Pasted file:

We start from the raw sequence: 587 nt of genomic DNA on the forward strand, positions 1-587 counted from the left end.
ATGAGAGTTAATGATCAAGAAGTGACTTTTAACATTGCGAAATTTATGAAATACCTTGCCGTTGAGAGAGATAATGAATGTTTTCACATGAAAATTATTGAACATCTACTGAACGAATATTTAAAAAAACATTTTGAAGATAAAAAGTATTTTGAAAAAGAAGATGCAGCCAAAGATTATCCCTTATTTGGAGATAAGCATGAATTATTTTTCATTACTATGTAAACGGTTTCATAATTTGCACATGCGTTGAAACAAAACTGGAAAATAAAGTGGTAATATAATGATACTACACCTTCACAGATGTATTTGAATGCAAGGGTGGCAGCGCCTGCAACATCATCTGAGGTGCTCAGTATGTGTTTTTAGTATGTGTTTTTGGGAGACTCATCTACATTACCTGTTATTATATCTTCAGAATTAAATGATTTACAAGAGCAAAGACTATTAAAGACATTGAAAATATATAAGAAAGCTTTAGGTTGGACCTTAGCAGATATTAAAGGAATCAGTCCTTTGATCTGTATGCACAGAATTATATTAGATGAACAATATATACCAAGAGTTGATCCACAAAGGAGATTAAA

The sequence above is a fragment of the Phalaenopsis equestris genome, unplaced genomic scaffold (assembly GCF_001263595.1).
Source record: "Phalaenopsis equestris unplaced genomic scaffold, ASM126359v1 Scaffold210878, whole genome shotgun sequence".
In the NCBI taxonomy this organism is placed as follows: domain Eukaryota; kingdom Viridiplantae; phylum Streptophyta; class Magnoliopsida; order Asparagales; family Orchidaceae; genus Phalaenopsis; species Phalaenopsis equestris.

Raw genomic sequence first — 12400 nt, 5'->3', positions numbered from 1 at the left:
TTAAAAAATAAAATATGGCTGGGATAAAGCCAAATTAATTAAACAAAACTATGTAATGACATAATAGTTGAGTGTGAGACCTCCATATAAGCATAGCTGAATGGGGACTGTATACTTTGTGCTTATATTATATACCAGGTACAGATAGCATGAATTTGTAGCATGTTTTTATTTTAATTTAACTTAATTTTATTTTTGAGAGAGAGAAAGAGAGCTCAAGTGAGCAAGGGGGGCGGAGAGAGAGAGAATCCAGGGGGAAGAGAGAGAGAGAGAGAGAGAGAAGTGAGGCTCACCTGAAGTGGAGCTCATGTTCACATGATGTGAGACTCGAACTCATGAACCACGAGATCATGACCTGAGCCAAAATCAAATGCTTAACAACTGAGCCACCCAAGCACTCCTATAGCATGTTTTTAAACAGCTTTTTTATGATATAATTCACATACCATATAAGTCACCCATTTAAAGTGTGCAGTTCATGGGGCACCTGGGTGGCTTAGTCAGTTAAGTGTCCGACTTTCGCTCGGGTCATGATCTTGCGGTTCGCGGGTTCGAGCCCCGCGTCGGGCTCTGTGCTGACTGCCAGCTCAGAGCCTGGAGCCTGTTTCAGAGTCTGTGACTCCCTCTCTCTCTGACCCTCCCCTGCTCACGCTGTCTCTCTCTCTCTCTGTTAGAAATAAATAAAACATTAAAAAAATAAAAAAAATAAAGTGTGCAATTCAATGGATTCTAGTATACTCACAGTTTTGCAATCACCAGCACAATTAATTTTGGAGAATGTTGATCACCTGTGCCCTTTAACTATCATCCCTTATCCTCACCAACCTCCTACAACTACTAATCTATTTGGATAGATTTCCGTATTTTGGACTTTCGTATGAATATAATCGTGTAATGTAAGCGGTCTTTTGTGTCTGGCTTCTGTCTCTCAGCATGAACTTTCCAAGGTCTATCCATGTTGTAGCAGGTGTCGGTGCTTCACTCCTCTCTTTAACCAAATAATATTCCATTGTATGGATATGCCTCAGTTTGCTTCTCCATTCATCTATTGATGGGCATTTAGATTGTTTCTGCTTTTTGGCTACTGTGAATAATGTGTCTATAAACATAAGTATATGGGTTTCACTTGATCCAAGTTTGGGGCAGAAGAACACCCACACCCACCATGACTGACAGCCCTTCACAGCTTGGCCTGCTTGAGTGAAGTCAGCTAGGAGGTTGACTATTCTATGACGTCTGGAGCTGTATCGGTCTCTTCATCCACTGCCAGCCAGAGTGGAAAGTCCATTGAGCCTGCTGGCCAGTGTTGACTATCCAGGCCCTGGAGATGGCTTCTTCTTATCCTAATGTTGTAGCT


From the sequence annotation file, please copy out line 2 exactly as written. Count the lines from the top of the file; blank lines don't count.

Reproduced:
ATGAGAGTTAATGATCAAGAAGTGACTTTTAACATTGCGAAATTTATGAAATACCTTGCCGTTGAGAGAGATAATGAATGTTTTCACATGAAAATTATTGAACATCTACTGAACGAATATTTAAAAAAACATTTTGAAGATAAAAAGTATTTTGAAAAAGAAGATGCAGCCAAAGATTATCCCTTATTTGGAGATAAGCATGAATTATTTTTCATTACTATGTAAACGGTTTCATAATTTGCACATGCGTTGAAACAAAACTGGAAAATAAAGTGGTAATATAATGATACTACACCTTCACAGATGTATTTGAATGCAAGGGTGGCAGCGCCTGCAACATCATCTGAGGTGCTCAGTATGTGTTTTTAGTATGTGTTTTTGGGAGACTCATCTACATTACCTGTTATTATATCTTCAGAATTAAATGATTTACAAGAGCAAAGACTATTAAAGACATTGAAAATATATAAGAAAGCTTTAGGTTGGACCTTAGCAGATATTAAAGGAATCAGTCCTTTGATCTGTATGCACAGAATTATATTAGATGAACAATATATACCAAGAGTTGATCCACAAAGGAGATTAAA